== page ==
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Day Camp 4 Developers #4 : Business 101
Saturday, March 3, 2012 from 9:00 AM to 4:30 PM (CST)
Topic: Business 101
Whether you are a freelancer, a moonlighter or a dedicated member of a team, your business skills come into play every day. Day Camp 4 Developers #4: Business 101 will help you hone those skills. Our 6 speakers will present from their real-life experiences as they help you sharpen your existing skills as well and learn new ones.
Date: March 3rd, 2012 9:00 AM - 4:30 PM CST
We will be using FuzeMeeting.com. This means you can participate from your computer - Windows, Linux or OSX - or your iOS device.
Whether you want to participate live or get the videos and watch later, you still get six hours of great content for $40.
Host an office party!
Got 2 friends who also want to attend, get togehter and have an Office Party. Actually, we don't care if you all work together or if you are a local User Group and want to share the experience, any group of 3 or more can save by getting the Office Party ticket. The Office Party ticket gets you one connection into the conference. Grab a laptop, projector and a group of friends and make a day of it.
Meet the Camp Counselors
Lorna Jane Mitchell: Time and Money
You've heard the saying "Time is Money", and it's great advice for anyone looking to make a living working for themselves. Freelancers need to have a good grasp of both time and money in order to make their businesses work; raw talent isn't enough (although it helps!). Time means knowing what you should be doing today, what you did three weeks ago on Thursday, and when and whom you can bill for what. Money means billing the right rate and then actually getting your invoice paid. If you think paperwork is a drag then you're in great company; I often hear that comment, and I felt the same way when I went independent - but I soon learned to think differently! This session looks at time and money as separate entities and gives tips for handling both from the point of view of a software developer who learned to love the business numbers.
Jacques Woodcock: So you want to be Self Employed
Working full-time for "the man" and dreading waking up every morning to make that horrible commute into that crappy office? Tired of constantly going home after a day's work saying to yourself, "I so could run this company better."? Or are you just some one with so much passion you know your company is holding you back so you are considering walking the plank into full time self employment? Who ever you are, there are a few things to consider before making that life changing decision and in my talk we will get into what things should be considered, finally what makes the move successful and finally what some realities there are to face.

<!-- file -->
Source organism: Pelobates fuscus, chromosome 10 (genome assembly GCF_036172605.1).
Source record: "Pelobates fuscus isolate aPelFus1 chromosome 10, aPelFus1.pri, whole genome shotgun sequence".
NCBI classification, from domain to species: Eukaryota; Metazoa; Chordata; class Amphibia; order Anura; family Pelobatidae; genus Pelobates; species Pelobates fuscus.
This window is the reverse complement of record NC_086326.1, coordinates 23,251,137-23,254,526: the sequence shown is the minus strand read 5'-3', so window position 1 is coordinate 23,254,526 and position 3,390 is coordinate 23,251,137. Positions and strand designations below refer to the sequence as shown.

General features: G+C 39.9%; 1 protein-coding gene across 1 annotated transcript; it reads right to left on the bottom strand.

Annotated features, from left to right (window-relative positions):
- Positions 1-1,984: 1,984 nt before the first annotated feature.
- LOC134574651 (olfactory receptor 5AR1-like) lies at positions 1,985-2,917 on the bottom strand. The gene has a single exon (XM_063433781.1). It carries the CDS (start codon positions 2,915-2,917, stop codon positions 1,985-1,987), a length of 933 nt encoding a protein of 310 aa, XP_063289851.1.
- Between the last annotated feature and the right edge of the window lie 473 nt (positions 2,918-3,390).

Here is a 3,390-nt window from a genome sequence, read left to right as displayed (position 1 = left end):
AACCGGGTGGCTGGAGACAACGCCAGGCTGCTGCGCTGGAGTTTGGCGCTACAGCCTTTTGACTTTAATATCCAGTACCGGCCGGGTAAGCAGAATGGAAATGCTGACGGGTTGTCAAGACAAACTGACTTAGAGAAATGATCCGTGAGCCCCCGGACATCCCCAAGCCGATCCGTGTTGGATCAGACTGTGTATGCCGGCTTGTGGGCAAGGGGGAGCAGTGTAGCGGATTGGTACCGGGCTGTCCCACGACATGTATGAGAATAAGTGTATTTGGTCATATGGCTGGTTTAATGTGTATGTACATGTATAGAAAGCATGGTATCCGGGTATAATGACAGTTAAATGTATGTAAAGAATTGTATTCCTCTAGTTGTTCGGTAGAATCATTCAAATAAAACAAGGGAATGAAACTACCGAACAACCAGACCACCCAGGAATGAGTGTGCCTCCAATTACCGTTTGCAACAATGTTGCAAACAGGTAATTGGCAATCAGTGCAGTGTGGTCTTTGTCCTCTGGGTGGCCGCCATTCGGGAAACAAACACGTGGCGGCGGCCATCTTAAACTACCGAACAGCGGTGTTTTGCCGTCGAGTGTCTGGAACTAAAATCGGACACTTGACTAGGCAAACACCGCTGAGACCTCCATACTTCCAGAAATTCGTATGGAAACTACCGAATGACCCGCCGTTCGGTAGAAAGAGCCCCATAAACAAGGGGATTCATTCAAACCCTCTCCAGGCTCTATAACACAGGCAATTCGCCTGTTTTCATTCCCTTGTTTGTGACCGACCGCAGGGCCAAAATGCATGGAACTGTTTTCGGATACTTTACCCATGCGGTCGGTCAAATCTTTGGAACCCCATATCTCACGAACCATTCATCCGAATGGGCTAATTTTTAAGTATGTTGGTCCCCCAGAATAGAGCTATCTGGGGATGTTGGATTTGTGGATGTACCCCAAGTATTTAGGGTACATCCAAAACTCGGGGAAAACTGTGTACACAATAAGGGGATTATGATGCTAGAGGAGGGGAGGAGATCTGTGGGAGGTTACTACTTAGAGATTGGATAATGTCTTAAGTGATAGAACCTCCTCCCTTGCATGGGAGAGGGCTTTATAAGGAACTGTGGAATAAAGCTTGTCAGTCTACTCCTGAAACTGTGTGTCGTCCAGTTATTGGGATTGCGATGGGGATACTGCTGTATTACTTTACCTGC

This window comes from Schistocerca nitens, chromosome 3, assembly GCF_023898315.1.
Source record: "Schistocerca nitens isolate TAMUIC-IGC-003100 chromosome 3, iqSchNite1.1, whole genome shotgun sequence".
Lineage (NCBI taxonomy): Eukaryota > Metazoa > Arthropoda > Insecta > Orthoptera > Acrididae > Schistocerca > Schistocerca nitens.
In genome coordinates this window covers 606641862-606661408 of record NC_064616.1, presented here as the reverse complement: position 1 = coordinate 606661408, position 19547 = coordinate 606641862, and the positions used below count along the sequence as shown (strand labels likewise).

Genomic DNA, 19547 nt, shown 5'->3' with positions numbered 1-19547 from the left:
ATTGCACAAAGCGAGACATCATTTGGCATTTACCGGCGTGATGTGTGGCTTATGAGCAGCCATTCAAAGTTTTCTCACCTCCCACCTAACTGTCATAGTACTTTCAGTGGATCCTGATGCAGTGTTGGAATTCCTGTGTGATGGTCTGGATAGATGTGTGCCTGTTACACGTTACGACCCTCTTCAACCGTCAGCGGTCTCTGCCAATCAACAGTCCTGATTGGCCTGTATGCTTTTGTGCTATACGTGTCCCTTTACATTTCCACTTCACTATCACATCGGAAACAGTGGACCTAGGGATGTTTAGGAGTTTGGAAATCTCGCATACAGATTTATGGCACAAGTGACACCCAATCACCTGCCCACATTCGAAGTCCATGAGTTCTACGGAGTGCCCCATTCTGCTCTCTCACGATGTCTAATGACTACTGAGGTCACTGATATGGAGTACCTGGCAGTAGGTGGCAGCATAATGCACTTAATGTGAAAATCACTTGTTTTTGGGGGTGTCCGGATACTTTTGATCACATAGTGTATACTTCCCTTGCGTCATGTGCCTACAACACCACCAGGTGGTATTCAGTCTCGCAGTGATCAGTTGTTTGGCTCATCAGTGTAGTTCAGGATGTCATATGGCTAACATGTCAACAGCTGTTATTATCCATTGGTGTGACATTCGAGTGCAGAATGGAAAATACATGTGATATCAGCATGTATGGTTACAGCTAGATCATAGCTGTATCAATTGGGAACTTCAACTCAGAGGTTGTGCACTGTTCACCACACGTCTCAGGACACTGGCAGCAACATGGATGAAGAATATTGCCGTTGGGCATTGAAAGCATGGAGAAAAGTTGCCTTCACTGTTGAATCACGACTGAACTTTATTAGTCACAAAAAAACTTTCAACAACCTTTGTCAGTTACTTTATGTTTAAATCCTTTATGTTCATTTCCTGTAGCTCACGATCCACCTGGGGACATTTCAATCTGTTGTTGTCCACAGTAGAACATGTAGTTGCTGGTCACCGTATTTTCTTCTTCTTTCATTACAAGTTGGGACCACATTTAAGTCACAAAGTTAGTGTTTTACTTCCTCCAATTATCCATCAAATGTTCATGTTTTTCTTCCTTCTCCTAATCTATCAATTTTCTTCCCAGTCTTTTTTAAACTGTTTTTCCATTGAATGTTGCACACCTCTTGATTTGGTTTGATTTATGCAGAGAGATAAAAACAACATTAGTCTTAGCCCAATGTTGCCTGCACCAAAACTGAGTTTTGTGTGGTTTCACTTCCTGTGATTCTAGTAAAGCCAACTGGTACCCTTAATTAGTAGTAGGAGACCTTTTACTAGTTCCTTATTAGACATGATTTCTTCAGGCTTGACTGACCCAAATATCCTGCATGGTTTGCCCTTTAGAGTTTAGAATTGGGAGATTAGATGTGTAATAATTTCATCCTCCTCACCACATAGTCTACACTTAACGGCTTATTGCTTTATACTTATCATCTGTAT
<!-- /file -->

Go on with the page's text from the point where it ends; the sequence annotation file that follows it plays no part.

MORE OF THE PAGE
Thursday Bram: Planning Your Business for the Long Term
You may think to yourself that you're a developer — as long as you do good work, your freelance career or business is going to grow no matter what else you do. But to keep moving forward, you've got to have a solid plan. You need to not only have goals that will make sure your efforts are on track, but that lays out what you're going to have to do beyond write awesome code. This session will break down the basics of creating a plan for your business, including setting goals and getting access to the resources you need to carry out that plan.
Tara Aaron: Put It In writing: Why good clear written agreements are important for developers and their clients
Contracts are not just about boilerplate legalese. We'll talk about how a good written contract can save you money, make you money, and make you and your clients much happier. Topics will include how IP ownership can be affected by contract language, guidelines for the most important provisions to get into your contract, and real life examples of what happens when the contract isn't clear.
John Mertic: Is it good for the company?
One challenge that many new CS grads come into direct contact with on entering the workforce is learning to reconcile their technical skills with the realities of their employer. For example, most technical folks when encountered with an old, aging, and/or decrepit application system will counter with the knee-jerk reaction of a rip and replace or a complete application re-write. But that solution may not make business sense, as the costs of such a move could outweigh the benefits. There are many other situations like this where combining technical skills with business intuition can help drive forward projects and advance your career. In this talk, I'll give pointers and direction on how to improve your business soft skills by learning how to decipher and deal with corporate culture.
Paul M. Jones: Career and Life Management
There is a lot more to your development career than your editor, server, and language of choice. This talk will cover the "softer" side of your career, including topics such as negotiation and presentation, insuring yourself against the unexpected, building a stable platform for your "real" life, and standing up to bad bosses.